"Just as OCZ's corporate evolution from cottage memory overclocking to enterprise class solid state drives has been atypical, Mr. Petersen's path from an aspiring musician and youthful indiscretions to a storage technology pioneer has been similarly unique."
We are not accustomed to coming across mentions of "youthful indiscretions" in SEC filings, particularly when describing the CEO of the company. It sounds harmless enough, but we do not believe this is a playful reference to innocent childhood hijinks as one would be excused for assuming. Instead, we find it concerning that this is seemingly OCZ's only attempt to subtly address the CEO's extensive criminal history, which includes convictions for grand theft, forgery and drug possession (a simple background check yields several pages of offenses).
While we are sympathetic to the fact that certain people with troubled pasts could turn their lives around, we are not willing to give OCZ or its CEO the benefit of the doubt here given the company's dodgy disclosure on the matter and track record of over-promotion.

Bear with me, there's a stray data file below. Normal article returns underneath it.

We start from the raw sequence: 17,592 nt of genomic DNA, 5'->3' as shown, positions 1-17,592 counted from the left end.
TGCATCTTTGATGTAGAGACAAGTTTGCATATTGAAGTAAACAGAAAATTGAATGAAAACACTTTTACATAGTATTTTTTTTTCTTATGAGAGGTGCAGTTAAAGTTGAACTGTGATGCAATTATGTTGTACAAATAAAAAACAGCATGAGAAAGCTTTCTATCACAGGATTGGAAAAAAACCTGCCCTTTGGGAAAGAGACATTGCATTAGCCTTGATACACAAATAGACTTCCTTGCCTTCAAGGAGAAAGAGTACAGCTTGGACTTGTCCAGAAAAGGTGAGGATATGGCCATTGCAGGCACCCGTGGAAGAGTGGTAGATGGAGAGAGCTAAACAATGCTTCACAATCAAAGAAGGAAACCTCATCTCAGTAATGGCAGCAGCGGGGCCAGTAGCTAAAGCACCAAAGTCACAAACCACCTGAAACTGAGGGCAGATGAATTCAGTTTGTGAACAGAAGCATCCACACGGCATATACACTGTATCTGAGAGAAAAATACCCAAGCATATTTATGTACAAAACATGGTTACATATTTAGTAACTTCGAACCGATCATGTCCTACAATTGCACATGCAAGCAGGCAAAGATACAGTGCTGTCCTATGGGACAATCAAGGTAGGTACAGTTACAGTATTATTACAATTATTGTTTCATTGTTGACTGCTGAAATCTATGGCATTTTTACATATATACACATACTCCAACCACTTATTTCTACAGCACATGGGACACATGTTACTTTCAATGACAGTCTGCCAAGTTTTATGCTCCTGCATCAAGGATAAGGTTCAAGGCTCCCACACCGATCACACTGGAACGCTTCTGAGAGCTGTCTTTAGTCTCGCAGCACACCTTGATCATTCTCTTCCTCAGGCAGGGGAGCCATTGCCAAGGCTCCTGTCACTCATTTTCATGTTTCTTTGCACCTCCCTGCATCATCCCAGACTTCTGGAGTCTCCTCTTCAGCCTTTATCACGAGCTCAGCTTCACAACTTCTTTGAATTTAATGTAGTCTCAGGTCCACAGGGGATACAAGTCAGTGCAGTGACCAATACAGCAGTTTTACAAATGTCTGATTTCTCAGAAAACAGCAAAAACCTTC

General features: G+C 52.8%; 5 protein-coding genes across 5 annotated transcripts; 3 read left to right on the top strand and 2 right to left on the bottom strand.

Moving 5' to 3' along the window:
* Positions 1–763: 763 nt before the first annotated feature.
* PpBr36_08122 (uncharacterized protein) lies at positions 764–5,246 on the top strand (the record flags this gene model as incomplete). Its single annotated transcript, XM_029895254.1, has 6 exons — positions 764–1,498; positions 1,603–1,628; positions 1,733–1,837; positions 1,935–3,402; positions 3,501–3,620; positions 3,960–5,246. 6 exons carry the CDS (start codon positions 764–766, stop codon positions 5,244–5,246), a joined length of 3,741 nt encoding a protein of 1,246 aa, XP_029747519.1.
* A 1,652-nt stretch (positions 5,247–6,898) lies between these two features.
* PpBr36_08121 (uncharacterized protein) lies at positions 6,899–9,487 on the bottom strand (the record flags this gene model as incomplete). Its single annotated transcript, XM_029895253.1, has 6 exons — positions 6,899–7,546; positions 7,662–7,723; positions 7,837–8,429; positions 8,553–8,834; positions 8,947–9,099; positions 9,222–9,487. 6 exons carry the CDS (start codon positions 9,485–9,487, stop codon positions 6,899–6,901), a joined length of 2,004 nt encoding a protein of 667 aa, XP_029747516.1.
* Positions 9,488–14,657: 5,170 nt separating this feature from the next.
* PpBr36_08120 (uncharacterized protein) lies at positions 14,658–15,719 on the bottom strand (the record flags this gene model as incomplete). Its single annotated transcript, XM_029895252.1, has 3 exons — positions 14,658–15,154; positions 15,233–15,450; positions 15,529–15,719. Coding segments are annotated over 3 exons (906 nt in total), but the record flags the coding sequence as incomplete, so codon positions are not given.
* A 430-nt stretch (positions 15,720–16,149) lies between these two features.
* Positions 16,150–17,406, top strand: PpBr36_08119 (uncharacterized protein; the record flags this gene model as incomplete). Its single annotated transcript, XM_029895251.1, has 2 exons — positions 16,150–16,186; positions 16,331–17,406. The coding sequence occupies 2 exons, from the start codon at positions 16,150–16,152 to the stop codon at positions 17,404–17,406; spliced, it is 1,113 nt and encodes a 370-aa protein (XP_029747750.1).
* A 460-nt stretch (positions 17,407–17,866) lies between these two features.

Even when the topic came up on a recent conference call, here was the CEO's response:
"The information about my past is public information, it's available to anybody. It's of course more than a decade ago. It's previously been disclosed in OCZ documents, filings, though there is no legal obligation to do so. So as an example, during our public offering we had met with a number of investors who actually wanted to know a little bit more about it, and we proactively discussed it with them. To whatever extent they wanted to, I'm always open to discuss that with the large institutional investors."
So I suppose if you are a large institutional investor, you might get some color, but otherwise you are left to ponder his "youthful indiscretions".
DISCLAIMER: We currently hold a short position in this security. We may change our position at any time without posting an update. The views expressed here are merely the opinion of the author. Please do your own research.
Reversal of momentum, lack of meaningful profitability / falling short of targets, increased competition